Luckily the footage we had shot out in Joshua Tree brought some traction to the project, now titled Subject. We had Jennifer Tiexiera come on board as a co-director and editor, and Jesse Friedman from Capturing the Friedmans was open to talking with us. My family had felt alone, with no one in the world who understood the unique experiences we’d been through. But meeting Jesse and his mum blew that out of the water for me! We all had similar feelings of trauma and frustration with being documentary participants. How could we have given real, conscious, considerate consent when so much was at stake?
Meeting Arthur, Mukunda, Susanne, Ahmed, who are all participants in Subject, opened new ways to view our experiences as doc participants. I loved how Arthur and William from Hoop Dreams were compensated for their participation, after the film was a surprise box-office hit. Co-directors Jennifer and Camilla, listened to us, and brought on Dr Kameelah Rashad as a participant advocate and executive producer to care for both the participants’ and filmmakers’ mental health.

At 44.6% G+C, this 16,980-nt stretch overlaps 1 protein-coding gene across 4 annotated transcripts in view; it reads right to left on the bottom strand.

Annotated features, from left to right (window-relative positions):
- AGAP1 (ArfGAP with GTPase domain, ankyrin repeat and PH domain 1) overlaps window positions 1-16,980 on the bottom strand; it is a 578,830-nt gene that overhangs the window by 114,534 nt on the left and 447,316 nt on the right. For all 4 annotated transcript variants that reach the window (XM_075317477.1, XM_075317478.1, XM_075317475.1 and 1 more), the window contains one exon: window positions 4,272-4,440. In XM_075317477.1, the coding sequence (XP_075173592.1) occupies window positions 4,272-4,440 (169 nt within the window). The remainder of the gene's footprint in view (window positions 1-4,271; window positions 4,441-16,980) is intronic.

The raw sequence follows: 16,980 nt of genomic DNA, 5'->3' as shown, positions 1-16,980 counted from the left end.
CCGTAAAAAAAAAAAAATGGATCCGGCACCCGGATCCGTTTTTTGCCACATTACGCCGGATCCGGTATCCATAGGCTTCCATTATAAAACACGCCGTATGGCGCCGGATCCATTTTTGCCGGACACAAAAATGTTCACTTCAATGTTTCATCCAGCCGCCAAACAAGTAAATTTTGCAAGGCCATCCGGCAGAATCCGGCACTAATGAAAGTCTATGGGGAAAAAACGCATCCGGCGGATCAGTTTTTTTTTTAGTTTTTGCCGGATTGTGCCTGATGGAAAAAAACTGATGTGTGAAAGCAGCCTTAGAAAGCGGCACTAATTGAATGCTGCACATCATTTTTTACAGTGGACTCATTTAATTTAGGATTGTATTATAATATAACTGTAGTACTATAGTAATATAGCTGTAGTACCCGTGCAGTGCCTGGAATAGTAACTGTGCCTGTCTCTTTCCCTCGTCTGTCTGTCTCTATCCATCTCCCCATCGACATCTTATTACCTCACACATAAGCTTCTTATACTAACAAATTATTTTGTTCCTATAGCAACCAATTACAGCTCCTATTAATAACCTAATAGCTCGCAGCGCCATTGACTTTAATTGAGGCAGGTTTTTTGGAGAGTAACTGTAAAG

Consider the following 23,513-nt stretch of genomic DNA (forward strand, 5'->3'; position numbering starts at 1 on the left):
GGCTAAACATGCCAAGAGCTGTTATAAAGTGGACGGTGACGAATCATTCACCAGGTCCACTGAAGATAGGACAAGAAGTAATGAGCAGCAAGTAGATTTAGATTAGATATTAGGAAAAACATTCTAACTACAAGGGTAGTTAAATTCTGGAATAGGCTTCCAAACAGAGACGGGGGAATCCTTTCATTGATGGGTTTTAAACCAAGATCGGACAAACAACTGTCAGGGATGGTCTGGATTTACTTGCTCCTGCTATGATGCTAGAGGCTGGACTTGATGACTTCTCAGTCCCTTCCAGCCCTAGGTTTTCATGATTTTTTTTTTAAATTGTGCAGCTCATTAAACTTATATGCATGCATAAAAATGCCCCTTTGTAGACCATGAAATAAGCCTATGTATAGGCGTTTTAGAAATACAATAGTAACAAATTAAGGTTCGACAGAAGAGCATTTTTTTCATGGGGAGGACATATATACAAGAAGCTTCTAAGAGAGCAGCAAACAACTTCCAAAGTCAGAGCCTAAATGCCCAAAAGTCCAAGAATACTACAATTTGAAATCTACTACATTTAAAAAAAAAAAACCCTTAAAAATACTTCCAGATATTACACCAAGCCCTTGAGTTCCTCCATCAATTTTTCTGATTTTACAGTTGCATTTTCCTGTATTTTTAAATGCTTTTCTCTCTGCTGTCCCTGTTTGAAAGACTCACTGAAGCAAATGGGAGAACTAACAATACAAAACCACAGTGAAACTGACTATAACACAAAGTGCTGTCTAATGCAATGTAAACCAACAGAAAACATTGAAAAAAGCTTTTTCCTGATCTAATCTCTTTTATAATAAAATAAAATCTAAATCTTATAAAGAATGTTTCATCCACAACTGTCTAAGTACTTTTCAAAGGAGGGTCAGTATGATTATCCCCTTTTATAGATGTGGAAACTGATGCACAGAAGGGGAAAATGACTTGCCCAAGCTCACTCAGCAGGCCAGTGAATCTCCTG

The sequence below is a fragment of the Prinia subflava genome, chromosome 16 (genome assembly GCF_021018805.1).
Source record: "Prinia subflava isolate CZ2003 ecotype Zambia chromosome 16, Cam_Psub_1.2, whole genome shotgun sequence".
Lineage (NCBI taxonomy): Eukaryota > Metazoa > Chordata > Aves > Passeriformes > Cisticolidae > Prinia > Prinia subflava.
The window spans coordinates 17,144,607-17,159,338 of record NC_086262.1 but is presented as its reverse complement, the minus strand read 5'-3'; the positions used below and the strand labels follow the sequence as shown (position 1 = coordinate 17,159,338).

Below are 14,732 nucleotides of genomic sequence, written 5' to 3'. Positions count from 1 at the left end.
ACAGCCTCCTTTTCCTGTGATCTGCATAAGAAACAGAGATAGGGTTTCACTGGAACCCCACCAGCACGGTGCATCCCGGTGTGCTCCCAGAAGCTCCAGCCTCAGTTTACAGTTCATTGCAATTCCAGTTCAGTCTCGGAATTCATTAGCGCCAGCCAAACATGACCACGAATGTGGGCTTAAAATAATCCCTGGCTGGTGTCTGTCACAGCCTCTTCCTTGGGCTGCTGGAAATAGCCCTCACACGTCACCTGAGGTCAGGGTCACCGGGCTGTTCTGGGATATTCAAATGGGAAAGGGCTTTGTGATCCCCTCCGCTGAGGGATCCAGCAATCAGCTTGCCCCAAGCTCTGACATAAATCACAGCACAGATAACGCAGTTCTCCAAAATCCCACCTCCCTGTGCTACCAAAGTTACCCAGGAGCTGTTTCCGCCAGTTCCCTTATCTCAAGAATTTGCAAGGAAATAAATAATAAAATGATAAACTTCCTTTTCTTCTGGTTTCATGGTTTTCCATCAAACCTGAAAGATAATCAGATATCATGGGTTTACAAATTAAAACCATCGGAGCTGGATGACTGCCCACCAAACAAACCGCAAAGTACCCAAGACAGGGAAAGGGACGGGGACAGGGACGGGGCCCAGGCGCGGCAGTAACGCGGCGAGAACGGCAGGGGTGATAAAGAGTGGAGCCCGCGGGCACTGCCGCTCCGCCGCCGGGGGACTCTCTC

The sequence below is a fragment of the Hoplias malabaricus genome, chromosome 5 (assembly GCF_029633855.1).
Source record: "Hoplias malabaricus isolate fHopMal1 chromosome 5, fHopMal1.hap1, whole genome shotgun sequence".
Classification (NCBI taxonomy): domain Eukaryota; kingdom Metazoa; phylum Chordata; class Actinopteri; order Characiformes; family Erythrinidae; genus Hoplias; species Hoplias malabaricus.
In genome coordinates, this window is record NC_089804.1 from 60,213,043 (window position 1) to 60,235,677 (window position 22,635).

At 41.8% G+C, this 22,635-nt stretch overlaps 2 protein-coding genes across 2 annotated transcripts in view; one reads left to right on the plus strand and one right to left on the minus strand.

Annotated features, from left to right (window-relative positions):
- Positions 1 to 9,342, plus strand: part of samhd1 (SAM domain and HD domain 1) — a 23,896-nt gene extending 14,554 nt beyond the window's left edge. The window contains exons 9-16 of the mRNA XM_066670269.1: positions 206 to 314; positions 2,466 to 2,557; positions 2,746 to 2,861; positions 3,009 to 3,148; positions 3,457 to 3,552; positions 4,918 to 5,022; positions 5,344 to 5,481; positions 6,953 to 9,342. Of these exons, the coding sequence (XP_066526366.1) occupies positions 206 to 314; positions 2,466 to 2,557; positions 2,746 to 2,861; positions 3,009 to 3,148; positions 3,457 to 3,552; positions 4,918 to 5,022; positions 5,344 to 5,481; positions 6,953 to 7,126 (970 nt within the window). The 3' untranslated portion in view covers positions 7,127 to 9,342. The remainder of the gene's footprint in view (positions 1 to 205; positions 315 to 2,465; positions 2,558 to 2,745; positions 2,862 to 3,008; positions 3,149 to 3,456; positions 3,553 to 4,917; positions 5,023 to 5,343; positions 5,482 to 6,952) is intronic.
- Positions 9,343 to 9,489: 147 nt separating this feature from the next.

The Subject team actively examined the resources that each participant needed in order to feel safe telling their own story. So when an HBO Series was announced, with A-List actors playing my family members as fictional characters, I felt comfortable having my family’s story become a part of Subject. The film gave us a chance to finally speak out against the HBO series and use our experiences over such a long time with The Staircase documentary to highlight larger ethical questions within the documentary community at large.
Since Subject’s premiere last June, we’ve opened up conversations about documentary ethics and how participants should be treated on a global level. I’ve had the chance to hear from many other documentary participants; hear where things went right and areas where they could have used more care and assistance. These conversations inspired me to create a non-profit, Documentary Participants Empowerment Alliance (DPEA), to connect documentary participants with necessary resources like mental health, legal, mediation, and advocacy. I can’t change what happened to my family, but I am happy to push forward new ways of caring for documentary participants in the future.